In March, members of the U.S. House of Representatives and U.S. Senate introduced the “Equality Act.”
And while it may sound nice to some ears, this bill actually poses a devastating and unprecedented threat to religious freedom and the progress that women have made toward true equal treatment in law and culture.
Let’s take a more in-depth look at this legislation.
What is the “Equality Act”?
The “Equality Act” – in its simplest form – adds “sexual orientation” and “gender identity” as protected classes to already existing nondiscrimination laws. This would prohibit employers, individuals who rent out apartments in their homes, preschools, and even religious schools and organizations from making choices based on basic biology, bodily privacy, and their beliefs about the nature of marriage. It would apply to every single recipient of federal financial assistance (including every public school and almost all colleges and universities.) And though “nondiscrimination” sounds good in the abstract, in practice this law poses a serious threat to women’s rights and religious freedom.
How would the “Equality Act” threaten women’s rights?
- The “Equality Act” would force women to share private spaces with men.
In Alaska, the city of Anchorage is using a similar law to force a women’s shelter to allow biological men who identify as women to sleep just three feet away from women who have experienced rape, sex trafficking, and domestic violence. The “Equality Act” would also open up shower facilities, restrooms, and locker rooms to members of the opposite sex in schools – as has already happened in Pennsylvania in the Boyertown Area School District.
In Decatur, Georgia, a young girl was sexually molested in her school restroom by a boy who was allowed in as a result of the type of policy that the “Equality Act” would force on the whole nation.
- The “Equality Act” would also undermine the purpose of Title IX.
Title IX was created to ensure equal opportunities for women in education. The “Equality Act” would destroy many of those opportunities. Among other consequences, the “Equality Act” would allow male athletes who identify as female to compete in women’s and girls’ athletic competitions. We’ve already seen the effects of this across the country.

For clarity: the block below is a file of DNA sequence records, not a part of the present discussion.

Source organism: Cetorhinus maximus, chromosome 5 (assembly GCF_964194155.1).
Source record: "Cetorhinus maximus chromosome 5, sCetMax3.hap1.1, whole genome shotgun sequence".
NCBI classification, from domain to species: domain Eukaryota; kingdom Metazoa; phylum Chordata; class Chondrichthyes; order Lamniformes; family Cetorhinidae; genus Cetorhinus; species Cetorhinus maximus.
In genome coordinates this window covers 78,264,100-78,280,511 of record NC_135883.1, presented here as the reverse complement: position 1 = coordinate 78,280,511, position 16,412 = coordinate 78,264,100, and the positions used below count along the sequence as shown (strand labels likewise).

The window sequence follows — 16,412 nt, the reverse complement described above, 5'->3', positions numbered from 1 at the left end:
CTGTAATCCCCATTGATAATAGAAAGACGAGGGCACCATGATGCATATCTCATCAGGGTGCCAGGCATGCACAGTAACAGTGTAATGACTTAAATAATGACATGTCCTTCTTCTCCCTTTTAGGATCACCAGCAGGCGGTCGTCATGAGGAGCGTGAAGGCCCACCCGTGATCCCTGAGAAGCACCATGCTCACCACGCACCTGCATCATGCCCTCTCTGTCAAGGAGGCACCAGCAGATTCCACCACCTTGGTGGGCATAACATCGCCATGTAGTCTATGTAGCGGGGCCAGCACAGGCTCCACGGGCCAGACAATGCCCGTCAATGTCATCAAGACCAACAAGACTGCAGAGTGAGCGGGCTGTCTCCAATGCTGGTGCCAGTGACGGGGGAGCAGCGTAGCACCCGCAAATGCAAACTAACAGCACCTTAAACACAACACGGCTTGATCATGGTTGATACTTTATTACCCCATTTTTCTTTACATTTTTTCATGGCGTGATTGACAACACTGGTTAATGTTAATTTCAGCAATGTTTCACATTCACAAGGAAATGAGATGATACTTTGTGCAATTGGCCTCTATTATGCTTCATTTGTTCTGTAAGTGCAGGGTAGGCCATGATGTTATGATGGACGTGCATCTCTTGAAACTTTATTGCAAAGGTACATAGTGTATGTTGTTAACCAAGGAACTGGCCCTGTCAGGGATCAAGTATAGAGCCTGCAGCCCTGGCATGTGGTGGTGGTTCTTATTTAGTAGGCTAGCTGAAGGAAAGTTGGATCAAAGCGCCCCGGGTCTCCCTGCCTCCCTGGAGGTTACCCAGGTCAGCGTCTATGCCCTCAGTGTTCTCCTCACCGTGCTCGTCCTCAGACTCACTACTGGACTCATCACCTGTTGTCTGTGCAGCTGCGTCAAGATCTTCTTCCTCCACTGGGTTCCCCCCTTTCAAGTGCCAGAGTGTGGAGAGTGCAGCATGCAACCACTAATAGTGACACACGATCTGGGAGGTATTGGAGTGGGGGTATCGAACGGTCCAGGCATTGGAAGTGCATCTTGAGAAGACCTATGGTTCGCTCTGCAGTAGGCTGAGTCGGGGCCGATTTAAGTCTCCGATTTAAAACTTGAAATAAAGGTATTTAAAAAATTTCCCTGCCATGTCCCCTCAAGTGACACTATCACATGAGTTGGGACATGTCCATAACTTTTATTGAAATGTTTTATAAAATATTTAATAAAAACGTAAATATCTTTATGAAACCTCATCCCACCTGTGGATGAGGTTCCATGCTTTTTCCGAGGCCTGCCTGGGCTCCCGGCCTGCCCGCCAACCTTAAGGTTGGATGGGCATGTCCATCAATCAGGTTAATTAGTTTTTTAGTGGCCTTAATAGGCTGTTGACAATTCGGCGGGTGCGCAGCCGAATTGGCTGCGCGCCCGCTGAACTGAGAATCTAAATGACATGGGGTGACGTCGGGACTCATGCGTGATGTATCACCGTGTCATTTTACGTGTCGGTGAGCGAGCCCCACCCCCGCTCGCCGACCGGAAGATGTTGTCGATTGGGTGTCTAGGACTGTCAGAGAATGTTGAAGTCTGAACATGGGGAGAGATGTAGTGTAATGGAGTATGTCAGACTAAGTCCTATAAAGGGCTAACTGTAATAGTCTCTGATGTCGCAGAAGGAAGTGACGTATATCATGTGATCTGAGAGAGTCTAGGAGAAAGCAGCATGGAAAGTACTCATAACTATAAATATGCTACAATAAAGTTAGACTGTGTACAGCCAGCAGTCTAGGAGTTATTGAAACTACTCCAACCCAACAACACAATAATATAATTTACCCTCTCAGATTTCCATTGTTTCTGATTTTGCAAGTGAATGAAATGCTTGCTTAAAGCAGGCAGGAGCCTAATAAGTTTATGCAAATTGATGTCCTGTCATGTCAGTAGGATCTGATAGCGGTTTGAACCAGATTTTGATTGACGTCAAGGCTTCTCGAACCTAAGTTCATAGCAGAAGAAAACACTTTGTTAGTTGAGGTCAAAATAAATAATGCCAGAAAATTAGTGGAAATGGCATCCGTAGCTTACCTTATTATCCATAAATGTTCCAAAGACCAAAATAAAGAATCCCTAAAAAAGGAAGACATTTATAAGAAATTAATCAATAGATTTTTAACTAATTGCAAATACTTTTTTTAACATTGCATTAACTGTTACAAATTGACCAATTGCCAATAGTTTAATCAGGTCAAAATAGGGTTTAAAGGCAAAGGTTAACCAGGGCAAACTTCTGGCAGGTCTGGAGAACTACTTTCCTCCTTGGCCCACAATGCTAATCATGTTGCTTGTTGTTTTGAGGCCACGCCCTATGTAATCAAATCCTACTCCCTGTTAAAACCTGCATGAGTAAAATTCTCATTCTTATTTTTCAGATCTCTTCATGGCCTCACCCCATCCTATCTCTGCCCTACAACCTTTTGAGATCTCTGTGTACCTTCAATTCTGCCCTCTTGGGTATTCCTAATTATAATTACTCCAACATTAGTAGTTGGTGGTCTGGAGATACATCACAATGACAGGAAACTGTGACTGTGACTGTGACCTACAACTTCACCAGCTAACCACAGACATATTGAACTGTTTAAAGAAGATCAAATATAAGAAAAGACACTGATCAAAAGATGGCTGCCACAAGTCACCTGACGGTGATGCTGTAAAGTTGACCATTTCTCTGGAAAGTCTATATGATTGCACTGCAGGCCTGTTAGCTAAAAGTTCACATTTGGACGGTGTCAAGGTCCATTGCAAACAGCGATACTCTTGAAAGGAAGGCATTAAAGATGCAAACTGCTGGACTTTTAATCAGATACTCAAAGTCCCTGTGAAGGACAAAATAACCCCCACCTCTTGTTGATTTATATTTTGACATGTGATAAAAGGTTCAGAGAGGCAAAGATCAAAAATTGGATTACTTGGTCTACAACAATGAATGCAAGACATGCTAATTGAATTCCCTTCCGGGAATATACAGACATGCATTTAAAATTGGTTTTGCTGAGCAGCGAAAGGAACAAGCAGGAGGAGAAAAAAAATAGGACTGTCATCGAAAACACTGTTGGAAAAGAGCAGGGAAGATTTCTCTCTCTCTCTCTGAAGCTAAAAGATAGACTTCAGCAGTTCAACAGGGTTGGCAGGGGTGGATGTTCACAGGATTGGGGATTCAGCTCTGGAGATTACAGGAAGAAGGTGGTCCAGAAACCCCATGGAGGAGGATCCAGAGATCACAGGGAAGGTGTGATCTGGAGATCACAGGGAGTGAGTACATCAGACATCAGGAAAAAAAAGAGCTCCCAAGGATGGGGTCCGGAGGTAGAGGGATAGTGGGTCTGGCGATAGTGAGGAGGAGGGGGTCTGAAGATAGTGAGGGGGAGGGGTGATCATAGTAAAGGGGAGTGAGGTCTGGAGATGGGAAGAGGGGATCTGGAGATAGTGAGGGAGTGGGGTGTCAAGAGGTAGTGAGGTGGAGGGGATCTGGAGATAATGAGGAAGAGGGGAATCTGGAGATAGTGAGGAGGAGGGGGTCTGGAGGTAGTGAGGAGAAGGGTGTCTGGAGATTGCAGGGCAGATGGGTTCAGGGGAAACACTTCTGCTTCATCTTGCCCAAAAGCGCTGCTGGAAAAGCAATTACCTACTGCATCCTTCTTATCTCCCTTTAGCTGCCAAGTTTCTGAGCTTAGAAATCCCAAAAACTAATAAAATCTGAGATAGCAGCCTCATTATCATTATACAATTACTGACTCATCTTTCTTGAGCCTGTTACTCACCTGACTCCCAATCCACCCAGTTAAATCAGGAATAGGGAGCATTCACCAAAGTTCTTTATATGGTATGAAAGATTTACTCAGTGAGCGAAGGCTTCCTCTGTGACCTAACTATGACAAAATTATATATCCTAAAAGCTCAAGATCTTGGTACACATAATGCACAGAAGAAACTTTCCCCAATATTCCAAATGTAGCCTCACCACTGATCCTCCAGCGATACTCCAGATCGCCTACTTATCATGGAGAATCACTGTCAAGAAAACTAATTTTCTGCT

At a Connecticut state track meet, two biological males identifying as girls beat out the female competitors in several events, taking first and second place. In fact, these males have taken medals from girls in meet after meet. As one girl said, “Why even try?” In Alaska, the same happened – a biological male competed as a girl at the state championship and won.
How would the “Equality Act” threaten religious freedom?
The “Equality Act” would threaten individuals, business owners, and non-profit organizations that simply want to live and work according to their faith by forcing them to express messages or promote events that violate their deeply held religious convictions.
It also would forbid churches and religious nonprofits from requiring their employees to live out their religious beliefs about marriage, sexual morality, and the distinction between the sexes. They would be required to open their sex-specific facilities to members of the opposite sex. For one Massachusetts church, that would mean it would have to open its women’s shelter for victims of domestic violence to biological males.
The “Equality Act” would threaten religious foster care and adoption agencies with closure if they operate according to their beliefs that the best place for a child is a home with a married mother and father. In New York, the state is using a sexual orientation, gender identity regulation – similar to the “Equality Act” – to shutter the adoption services of New Hope Family Services, which has been placing children in loving homes for over 50 years.
It would threaten creative professionals and other business owners who simply what to live and work according to their beliefs. Promotional printer Blaine Adamson respectfully declined to create shirts with a message promoting an LGBT pride festival, while offering to connect the customer to another printer who would create the requested shirts. The customer then filed a discrimination complaint against Blaine, and a local human rights commission ordered him to undergo diversity training.
The “Equality Act” would also force individuals to speak messages that violate their beliefs under the threat of punishment. Dr. Nicholas Meriwether was punished by Shawnee State University for declining to refer to a male student by female pronouns. He offered to refer to the student by first or last name only, in order to respect both the student and his own beliefs, but this did not satisfy the University, which still punished him.
What about the Religious Freedom Restoration Act (RFRA) – doesn’t that provide some protection for these groups?
If you’re not already concerned about the scope and reach of the “Equality Act,” here’s another issue.
In the past, similar proposals have claimed to respect the concerns of the religious community and the LGBT community, offering a few narrow exemptions for religious freedom. But the “Equality Act” offers no exemptions for religious freedom. In addition, the bill would forbid religious individuals and organizations even to invoke the Religious Freedom Restoration Act. The faithful would be virtually powerless in the face of a bill designed to punish them for living out their beliefs.
Does that sound like equal treatment to you?
Essentially, the “Equality Act” gives people of faith an ultimatum: Change your faith-based practices or face government punishment.